There are many ways for clients to lose their nest eggs: lawsuits, an underinsured home, a lack of disability income insurance or life insurance, poor investment decisions, and so forth. But one growing threat to your clients’ financial well-being is identity theft. Since 2001, the number of identity theft complaints filed with the Federal Trade Commission has nearly tripled from 86,000 in 2001 to more than 246,000 in 2004. Part of the value you can provide your clients is alerting them to the dangers of identity theft and recommending ways to reduce exposure to it and limit the damage it causes.
Identity theft includes the unauthorized use of a person’s name, Social Security number, credit card, driver’s license, bank account or personal identification number (PIN). The results can be devastating for your client: loss of money, damaged credit ratings and even being arrested for crimes the client did not commit. To add insult to injury, the process of correcting the damage may take months or even years, and require an outlay of money, sometimes substantial.
Identity thieves ply their trade in both high- and low-tech fashions.
Identity thieves ply their trade in both high- and low-tech fashions. High-tech methods include hacking into a server that stores consumer information, and creating spoof Internet sites and email scams that ask for personal information and passwords. But the greater threat continues to be the low-tech methods of rummaging through the trash (from homes and businesses), finding or stealing wallets and purses, and intercepting financial statements and credit card offers in the mail.
Steps clients can take
Unfortunately, there is no way to prevent identity theft altogether. However, your clients can reduce their exposure by taking several precautions:
- Safeguard and avoid disclosing forms of identification such as Social Security number, date of birth, driver’s license and mother’s maiden name.
- Consider using a post office box or a locked mailbox or mail slot to receive mail at home.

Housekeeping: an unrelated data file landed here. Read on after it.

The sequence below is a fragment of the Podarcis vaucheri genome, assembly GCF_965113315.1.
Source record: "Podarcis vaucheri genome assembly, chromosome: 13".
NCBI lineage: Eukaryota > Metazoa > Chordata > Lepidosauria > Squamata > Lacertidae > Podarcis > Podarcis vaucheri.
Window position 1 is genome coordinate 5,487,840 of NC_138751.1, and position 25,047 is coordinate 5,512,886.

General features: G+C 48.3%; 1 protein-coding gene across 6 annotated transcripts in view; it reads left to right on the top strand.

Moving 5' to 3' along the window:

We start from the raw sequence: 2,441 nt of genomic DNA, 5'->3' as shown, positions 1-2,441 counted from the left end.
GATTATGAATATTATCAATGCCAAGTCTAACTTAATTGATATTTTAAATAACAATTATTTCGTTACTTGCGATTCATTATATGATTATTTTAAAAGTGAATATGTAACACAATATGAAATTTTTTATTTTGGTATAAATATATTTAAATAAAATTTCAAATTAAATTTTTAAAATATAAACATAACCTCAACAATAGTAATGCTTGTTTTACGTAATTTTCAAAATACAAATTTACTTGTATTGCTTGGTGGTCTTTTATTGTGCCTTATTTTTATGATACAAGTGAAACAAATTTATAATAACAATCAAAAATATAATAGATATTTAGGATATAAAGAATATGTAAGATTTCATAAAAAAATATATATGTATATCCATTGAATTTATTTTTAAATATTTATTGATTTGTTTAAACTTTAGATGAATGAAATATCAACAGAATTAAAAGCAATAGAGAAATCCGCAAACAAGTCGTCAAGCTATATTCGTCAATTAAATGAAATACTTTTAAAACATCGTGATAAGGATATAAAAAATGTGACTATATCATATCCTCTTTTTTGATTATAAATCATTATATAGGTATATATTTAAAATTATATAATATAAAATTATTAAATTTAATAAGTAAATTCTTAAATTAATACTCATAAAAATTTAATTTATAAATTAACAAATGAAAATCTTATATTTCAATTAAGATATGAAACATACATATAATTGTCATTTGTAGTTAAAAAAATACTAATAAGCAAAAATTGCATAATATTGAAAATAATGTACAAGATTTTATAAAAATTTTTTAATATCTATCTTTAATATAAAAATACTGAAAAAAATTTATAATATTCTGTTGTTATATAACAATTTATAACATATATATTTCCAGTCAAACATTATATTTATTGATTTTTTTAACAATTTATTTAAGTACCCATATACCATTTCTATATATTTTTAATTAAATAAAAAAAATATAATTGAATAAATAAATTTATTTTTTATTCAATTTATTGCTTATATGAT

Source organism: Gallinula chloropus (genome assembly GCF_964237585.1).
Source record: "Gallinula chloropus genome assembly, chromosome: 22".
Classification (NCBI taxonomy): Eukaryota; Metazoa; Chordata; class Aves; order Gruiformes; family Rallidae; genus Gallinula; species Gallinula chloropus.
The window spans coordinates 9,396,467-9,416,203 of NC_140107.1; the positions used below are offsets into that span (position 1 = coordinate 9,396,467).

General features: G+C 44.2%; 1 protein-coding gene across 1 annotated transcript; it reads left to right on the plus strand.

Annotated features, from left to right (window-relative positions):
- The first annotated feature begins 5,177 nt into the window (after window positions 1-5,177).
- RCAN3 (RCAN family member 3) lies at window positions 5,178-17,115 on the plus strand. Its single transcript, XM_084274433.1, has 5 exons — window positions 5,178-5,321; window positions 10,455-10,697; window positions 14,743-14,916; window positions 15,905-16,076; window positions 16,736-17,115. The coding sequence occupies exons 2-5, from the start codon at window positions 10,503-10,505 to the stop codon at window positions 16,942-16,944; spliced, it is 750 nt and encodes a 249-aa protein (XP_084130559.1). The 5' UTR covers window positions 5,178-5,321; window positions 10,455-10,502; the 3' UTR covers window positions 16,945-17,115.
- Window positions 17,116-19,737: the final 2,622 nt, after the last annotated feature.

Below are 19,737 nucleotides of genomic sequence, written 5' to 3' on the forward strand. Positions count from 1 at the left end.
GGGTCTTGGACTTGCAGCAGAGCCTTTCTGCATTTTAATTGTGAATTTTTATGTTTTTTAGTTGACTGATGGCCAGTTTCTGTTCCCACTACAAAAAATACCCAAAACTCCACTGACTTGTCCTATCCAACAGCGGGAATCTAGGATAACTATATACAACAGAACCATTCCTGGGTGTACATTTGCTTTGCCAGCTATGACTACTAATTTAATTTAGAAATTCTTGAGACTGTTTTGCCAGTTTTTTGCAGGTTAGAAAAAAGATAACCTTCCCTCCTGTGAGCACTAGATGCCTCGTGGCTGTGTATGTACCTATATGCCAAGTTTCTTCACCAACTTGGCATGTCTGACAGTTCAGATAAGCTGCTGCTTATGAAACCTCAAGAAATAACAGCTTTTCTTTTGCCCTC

- Limit the number of credit cards. Cut up any unused credit cards. Travel with the fewest number of credit cards as possible.
- Use a crosscut shredder to shred documents containing personal information, including such items as credit card receipts, bills and applications; utility bills; phone bills; and other similar documents.
- Use passwords and PINs that are a mixture of lowercase and uppercase letters and numbers. Avoid using family members’ names, birthdays, pets’ names and so forth as passwords.
- Avoid maintaining passwords and PINs in any form that someone could access them.
- Take appropriate precautions when using the Internet, including using firewall, spyware and virus-protection software; using PayPal (to minimize the number of vendors who have credit card information); conducting business with reputable firms; and not responding to emails asking for personal information.
- Opt out of preapproved credit card offers by calling 888-567-8688 or via the Internet at www.optoutprescreen.com.
Likewise, your clients can take steps to limit damage through early detection. Recommend to your clients that they always review monthly bank, credit card and brokerage statements for accuracy and report problems without delay. They should consider online statement and bill-paying options that financial institutions provide when possible. In addition, they should order copies of their credit report each year.
Your clients can take steps to limit damage through early detection.
Free credit reports
Thanks to an amendment to the federal Fair Credit Reporting Act, each of the three national consumer reporting companies (Equifax, Experian and TransUnion) are required to provide consumers with a free copy of their credit report, upon request, once every 12 months. A good strategy is to order a report from one of the reporting companies every 4 months. Direct clients to www.annualcreditreport.com, the only authorized online source from which to request these free reports.
If identity theft occurs, instruct your clients to contact the fraud department of any one of the three major credit bureaus, the police and the Federal Trade Commission. In addition, they should contact the appropriate entities, depending on the information stolen. For example, if a Social Security number is stolen, clients should contact the Social Security Administration. If a credit card is stolen, clients should contact the credit card company.
As a financial advisor, you are in a key position to help your clients become aware and take appropriate action against the growing threat of identity theft. In doing so, you reinforce their view of you as a professional who cares. Failure to give advice on identity theft will mean having to answer two questions that are lethal to a client-advisor relationship: “Did you know about this potential hazard?” and “Why didn’t you tell me?”
Kirk Okumura is an LUTC author and editor with The American College. Contact him at Kirk.Okumura@TheAmericanCollege.edu.